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On Friday we’ll be saying goodbye to our Year 6 classes, their primary education behind them, ready to move on to secondary school and the new challenges that come their way. They’re well prepared for the journey ahead and leave us full of confidence, having experienced such a rich curriculum, achieved highly in their SATs and, last Thursday evening​, performed a memorable leavers’ production to the school community.

Those of you who saw ‘Joseph and the Amazing Technicolor Dreamcoat’ will confirm that the quality of the performance was nothing short of astonishing, with every child singing, acting and dancing with utter joy, totally confident that their show was really rather special. Our Year 6 productions have come on a bit over the years, but getting it right is perhaps not quite as straightforward as you might think.

Firstly there’s the problem of choosing the right show. The reality is that unless a scene features a parent’s child, for everyone else the acting part can seem like a bit of a wait for the next song to come along. So a successful production needs good songs, and lots of them. If you saw the show ‘The 60s in 60 minutes’, you will know what I mean. This winning formula stitched together a collection of the best songs from the decade for everyone’s enjoyment. I suggested ‘The 70s in 70 minutes’ might be a good sequel, or perhaps ‘The 40s in 40 minutes’? And if the songs just happen to be a bit dreary, at least it would be short.

The script for a successful Year 6 show needs lots of characters so that everyone is involved. One way round this is to split the lead part, but this always creates confusion, especially for me. Then there’s the appropriateness of the theme. Inconveniently some of the best musicals are based on themes that might not be so appropriate for a cast of eleven-year-olds. We’re yet to perform ‘The Full Monty’, but a few years back our Year 6s did manage to pull off the dentist scene from ‘Little Shop of Horrors’. My claim to fame is that, much against my better judgement, I put on a production of ‘Grease’ featuring an eleven-year-old Amy Winehouse playing the role of Rizzo. It was completely inappropriate in every respect, although I have to say she was rather good in this role. The highlight of my short career directing Year 6 productions however was ‘The Lion King’, performed in the round, starring our very own sports coach John as the wise mandrill, Rafiki. Ask John nicely and he’ll be more than happy to deliver the killer line, ‘the question is, ‘Who are you?’.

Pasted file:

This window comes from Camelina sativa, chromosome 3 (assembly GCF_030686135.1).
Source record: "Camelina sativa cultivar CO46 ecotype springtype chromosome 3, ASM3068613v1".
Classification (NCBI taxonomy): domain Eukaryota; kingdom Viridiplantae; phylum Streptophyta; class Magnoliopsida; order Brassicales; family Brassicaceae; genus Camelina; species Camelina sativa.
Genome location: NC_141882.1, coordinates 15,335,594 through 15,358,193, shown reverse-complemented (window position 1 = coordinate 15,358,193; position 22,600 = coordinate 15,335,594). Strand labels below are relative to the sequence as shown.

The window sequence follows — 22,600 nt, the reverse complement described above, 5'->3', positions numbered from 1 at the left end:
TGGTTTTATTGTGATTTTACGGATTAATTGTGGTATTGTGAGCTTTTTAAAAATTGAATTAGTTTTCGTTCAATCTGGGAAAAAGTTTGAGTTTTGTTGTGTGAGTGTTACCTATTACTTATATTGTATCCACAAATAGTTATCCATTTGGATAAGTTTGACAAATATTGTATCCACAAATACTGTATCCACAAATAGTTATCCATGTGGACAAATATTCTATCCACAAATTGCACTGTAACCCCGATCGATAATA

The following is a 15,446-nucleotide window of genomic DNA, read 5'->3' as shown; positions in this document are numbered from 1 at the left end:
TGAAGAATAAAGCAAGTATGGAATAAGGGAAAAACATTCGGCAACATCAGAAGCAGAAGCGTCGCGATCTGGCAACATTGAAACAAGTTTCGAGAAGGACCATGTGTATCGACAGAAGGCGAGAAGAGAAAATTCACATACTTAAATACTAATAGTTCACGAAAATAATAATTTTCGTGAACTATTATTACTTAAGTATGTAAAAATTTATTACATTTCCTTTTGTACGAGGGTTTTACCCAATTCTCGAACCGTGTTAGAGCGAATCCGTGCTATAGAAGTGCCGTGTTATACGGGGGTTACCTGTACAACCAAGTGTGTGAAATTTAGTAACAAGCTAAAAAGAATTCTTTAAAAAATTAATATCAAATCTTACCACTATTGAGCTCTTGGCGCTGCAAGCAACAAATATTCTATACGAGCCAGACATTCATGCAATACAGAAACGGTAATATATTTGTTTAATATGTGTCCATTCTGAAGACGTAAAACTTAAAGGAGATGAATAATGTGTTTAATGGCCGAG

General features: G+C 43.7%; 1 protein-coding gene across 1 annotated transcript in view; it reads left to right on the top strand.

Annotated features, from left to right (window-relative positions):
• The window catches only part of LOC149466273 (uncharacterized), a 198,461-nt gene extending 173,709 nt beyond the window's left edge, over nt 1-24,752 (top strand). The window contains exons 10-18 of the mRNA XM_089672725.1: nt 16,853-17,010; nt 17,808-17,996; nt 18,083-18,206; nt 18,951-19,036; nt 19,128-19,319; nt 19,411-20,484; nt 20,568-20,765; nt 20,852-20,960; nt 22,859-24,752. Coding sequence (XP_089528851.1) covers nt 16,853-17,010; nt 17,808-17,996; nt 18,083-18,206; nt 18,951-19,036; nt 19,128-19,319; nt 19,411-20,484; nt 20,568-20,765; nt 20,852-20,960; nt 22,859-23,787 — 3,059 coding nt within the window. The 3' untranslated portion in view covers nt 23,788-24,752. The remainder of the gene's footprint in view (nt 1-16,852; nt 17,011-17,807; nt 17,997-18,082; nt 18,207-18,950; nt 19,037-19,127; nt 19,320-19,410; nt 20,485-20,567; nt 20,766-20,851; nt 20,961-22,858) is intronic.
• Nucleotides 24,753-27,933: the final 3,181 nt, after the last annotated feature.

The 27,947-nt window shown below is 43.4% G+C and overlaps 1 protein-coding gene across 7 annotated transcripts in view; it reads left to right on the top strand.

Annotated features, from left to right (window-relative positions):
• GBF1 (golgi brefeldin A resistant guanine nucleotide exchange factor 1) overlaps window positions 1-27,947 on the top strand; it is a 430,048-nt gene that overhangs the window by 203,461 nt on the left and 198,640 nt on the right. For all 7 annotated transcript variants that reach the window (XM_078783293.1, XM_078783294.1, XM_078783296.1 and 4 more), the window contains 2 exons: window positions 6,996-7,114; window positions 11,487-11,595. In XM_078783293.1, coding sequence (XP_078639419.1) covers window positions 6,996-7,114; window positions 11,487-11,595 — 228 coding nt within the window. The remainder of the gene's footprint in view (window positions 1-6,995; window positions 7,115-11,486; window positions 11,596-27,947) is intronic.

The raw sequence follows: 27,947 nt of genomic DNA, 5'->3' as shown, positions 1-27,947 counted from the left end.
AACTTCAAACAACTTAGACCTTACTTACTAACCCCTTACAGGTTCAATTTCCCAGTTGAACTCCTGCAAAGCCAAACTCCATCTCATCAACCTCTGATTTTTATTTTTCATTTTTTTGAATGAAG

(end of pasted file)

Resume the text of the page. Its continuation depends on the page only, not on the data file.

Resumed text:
Deciding how much time to devote to rehearsals is a tricky one too. Not enough rehearsal time and the children are under-prepared – and they will always know if what they are performing isn’t quite up to standard. On the other hand, too many rehearsals and the rest of the curriculum stops for the second half of the summer term, children get bored and everything falls to pieces. These days I think we get the balance about right, as rehearsals are collaborative affairs and tend to be enjoyed by all children.

At Highgate Primary the bar continues to rise and our school productions really are of the highest quality, however we are always clear that the process of preparing for a show is every bit as important as the performance itself. With so many people involved in so many ways, children, teachers and parents, our productions brings our community together. The memory of last Thursday evening will live with our children forever and the confidence they will have gained from singing, dancing and acting on stage, in front of a packed hall, cannot be underestimated.